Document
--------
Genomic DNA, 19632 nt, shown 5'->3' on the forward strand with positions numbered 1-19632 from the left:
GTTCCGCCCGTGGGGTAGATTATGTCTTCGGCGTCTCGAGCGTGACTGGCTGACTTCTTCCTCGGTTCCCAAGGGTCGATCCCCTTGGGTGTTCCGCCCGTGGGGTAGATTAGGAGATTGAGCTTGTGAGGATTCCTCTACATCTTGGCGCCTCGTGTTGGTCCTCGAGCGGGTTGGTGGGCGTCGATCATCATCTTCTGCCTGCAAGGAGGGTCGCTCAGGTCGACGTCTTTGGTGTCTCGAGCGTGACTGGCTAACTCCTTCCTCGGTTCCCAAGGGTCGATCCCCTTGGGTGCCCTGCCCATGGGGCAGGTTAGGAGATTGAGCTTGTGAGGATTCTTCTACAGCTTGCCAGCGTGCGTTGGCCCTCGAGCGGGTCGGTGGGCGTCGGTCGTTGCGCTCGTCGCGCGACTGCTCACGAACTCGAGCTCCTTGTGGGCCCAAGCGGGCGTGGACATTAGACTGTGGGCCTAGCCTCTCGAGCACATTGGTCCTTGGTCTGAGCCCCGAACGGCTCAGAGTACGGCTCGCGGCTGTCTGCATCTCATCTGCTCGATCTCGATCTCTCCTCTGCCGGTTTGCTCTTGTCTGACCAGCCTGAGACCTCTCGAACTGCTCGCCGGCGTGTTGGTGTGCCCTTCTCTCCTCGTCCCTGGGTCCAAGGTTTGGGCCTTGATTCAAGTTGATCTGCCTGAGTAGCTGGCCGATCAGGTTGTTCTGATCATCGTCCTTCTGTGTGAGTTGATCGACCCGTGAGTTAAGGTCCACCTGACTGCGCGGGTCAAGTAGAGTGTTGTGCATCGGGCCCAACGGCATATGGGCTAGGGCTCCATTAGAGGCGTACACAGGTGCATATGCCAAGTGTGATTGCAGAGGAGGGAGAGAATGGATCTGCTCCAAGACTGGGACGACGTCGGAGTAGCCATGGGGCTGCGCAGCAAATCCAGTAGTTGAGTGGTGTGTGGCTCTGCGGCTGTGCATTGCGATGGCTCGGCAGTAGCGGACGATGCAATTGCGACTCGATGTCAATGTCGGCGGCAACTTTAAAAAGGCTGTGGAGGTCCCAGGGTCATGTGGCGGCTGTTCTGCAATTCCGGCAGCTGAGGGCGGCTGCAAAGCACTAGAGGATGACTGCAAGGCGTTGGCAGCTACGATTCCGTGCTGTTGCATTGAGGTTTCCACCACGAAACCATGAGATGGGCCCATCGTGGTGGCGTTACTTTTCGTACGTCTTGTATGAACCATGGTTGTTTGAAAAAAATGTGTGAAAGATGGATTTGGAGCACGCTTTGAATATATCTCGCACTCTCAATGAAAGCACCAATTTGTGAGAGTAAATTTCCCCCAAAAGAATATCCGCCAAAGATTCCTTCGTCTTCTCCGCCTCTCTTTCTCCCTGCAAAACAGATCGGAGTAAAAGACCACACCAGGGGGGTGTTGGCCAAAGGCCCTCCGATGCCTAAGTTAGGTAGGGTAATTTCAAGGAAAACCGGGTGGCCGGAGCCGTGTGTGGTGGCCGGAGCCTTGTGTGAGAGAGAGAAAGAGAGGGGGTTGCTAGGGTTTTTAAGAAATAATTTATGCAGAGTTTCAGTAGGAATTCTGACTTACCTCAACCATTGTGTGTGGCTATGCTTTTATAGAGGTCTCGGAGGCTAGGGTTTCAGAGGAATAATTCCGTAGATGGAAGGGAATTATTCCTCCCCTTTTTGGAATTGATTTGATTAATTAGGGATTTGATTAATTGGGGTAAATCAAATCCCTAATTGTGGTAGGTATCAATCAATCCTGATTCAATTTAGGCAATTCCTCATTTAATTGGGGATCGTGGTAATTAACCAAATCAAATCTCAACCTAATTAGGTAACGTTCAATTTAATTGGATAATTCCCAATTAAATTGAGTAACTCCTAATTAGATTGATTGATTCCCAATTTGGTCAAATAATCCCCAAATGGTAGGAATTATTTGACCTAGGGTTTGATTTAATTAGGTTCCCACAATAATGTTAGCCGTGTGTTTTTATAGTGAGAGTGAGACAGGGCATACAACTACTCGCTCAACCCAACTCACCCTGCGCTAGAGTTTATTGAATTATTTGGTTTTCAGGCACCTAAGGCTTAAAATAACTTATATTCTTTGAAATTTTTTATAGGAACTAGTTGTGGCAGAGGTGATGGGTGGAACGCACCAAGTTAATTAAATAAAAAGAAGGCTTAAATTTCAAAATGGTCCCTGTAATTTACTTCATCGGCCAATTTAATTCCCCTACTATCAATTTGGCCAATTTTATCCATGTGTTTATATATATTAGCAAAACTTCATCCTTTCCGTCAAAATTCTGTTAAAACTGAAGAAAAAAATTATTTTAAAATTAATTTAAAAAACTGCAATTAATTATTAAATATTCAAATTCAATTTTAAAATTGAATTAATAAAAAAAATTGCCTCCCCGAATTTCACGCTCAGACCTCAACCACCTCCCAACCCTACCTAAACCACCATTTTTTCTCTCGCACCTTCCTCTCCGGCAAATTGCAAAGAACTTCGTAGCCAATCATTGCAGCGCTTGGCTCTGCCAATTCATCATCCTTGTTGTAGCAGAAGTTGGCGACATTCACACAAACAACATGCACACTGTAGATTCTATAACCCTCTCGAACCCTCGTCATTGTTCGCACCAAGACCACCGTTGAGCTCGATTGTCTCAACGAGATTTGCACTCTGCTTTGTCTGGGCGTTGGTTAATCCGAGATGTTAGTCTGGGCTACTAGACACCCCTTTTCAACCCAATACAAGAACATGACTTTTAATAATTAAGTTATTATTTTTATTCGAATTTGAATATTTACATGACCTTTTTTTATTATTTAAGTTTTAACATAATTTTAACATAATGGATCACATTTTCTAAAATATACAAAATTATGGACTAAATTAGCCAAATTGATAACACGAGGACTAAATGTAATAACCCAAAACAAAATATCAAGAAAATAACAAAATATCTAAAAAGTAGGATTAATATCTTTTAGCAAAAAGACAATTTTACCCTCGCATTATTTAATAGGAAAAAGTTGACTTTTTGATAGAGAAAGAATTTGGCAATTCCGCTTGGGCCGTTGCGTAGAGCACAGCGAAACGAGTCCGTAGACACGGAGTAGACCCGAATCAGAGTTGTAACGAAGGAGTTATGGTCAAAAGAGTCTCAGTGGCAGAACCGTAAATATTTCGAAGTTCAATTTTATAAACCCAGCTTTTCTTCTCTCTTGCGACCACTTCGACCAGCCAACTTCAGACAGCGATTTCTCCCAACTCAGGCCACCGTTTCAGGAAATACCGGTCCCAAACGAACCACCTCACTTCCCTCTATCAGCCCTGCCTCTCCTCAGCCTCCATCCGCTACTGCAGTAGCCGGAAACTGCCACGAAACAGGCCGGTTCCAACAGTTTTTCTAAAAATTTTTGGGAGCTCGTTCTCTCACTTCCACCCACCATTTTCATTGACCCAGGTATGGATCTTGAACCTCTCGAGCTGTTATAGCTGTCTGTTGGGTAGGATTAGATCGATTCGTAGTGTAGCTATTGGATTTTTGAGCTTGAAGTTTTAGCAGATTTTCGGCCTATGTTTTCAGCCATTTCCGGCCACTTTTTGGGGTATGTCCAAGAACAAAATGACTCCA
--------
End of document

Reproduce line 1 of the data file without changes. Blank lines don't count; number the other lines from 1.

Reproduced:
Genomic DNA, 19632 nt, shown 5'->3' on the forward strand with positions numbered 1-19632 from the left: